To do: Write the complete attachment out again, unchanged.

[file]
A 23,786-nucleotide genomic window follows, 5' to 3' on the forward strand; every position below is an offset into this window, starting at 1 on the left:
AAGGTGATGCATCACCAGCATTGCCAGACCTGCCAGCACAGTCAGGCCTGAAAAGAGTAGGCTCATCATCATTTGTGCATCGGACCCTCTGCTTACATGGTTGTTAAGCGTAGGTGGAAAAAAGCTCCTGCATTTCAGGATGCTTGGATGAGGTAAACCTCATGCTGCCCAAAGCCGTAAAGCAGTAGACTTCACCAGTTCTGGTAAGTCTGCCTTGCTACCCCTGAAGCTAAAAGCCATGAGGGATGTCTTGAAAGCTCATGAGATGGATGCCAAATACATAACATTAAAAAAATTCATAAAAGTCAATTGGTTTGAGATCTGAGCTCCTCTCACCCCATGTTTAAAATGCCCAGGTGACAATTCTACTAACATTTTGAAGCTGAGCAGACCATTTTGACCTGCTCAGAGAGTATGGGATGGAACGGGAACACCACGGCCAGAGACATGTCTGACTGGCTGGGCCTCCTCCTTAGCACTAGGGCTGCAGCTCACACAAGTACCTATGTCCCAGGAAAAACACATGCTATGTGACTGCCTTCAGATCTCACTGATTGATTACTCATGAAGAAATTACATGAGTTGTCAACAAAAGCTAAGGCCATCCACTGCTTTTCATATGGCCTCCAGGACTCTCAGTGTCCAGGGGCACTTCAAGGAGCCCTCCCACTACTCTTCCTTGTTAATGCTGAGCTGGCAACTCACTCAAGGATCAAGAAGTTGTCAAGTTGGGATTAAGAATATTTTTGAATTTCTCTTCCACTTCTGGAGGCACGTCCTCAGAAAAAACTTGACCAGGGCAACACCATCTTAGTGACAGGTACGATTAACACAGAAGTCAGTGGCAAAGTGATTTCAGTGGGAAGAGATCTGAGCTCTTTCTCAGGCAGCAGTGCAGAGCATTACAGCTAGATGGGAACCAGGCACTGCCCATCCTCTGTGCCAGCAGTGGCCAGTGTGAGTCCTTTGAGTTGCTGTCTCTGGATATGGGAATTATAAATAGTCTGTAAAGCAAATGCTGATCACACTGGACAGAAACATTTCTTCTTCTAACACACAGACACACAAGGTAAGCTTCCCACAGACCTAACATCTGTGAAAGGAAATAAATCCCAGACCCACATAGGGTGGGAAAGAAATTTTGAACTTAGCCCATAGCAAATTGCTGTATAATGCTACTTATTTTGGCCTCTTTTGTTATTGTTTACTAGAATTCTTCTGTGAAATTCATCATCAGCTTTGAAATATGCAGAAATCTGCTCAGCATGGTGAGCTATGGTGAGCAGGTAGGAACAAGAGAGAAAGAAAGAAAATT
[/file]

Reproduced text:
A 23,786-nucleotide genomic window follows, 5' to 3' on the forward strand; every position below is an offset into this window, starting at 1 on the left:
AAGGTGATGCATCACCAGCATTGCCAGACCTGCCAGCACAGTCAGGCCTGAAAAGAGTAGGCTCATCATCATTTGTGCATCGGACCCTCTGCTTACATGGTTGTTAAGCGTAGGTGGAAAAAAGCTCCTGCATTTCAGGATGCTTGGATGAGGTAAACCTCATGCTGCCCAAAGCCGTAAAGCAGTAGACTTCACCAGTTCTGGTAAGTCTGCCTTGCTACCCCTGAAGCTAAAAGCCATGAGGGATGTCTTGAAAGCTCATGAGATGGATGCCAAATACATAACATTAAAAAAATTCATAAAAGTCAATTGGTTTGAGATCTGAGCTCCTCTCACCCCATGTTTAAAATGCCCAGGTGACAATTCTACTAACATTTTGAAGCTGAGCAGACCATTTTGACCTGCTCAGAGAGTATGGGATGGAACGGGAACACCACGGCCAGAGACATGTCTGACTGGCTGGGCCTCCTCCTTAGCACTAGGGCTGCAGCTCACACAAGTACCTATGTCCCAGGAAAAACACATGCTATGTGACTGCCTTCAGATCTCACTGATTGATTACTCATGAAGAAATTACATGAGTTGTCAACAAAAGCTAAGGCCATCCACTGCTTTTCATATGGCCTCCAGGACTCTCAGTGTCCAGGGGCACTTCAAGGAGCCCTCCCACTACTCTTCCTTGTTAATGCTGAGCTGGCAACTCACTCAAGGATCAAGAAGTTGTCAAGTTGGGATTAAGAATATTTTTGAATTTCTCTTCCACTTCTGGAGGCACGTCCTCAGAAAAAACTTGACCAGGGCAACACCATCTTAGTGACAGGTACGATTAACACAGAAGTCAGTGGCAAAGTGATTTCAGTGGGAAGAGATCTGAGCTCTTTCTCAGGCAGCAGTGCAGAGCATTACAGCTAGATGGGAACCAGGCACTGCCCATCCTCTGTGCCAGCAGTGGCCAGTGTGAGTCCTTTGAGTTGCTGTCTCTGGATATGGGAATTATAAATAGTCTGTAAAGCAAATGCTGATCACACTGGACAGAAACATTTCTTCTTCTAACACACAGACACACAAGGTAAGCTTCCCACAGACCTAACATCTGTGAAAGGAAATAAATCCCAGACCCACATAGGGTGGGAAAGAAATTTTGAACTTAGCCCATAGCAAATTGCTGTATAATGCTACTTATTTTGGCCTCTTTTGTTATTGTTTACTAGAATTCTTCTGTGAAATTCATCATCAGCTTTGAAATATGCAGAAATCTGCTCAGCATGGTGAGCTATGGTGAGCAGGTAGGAACAAGAGAGAAAGAAAGAAAATT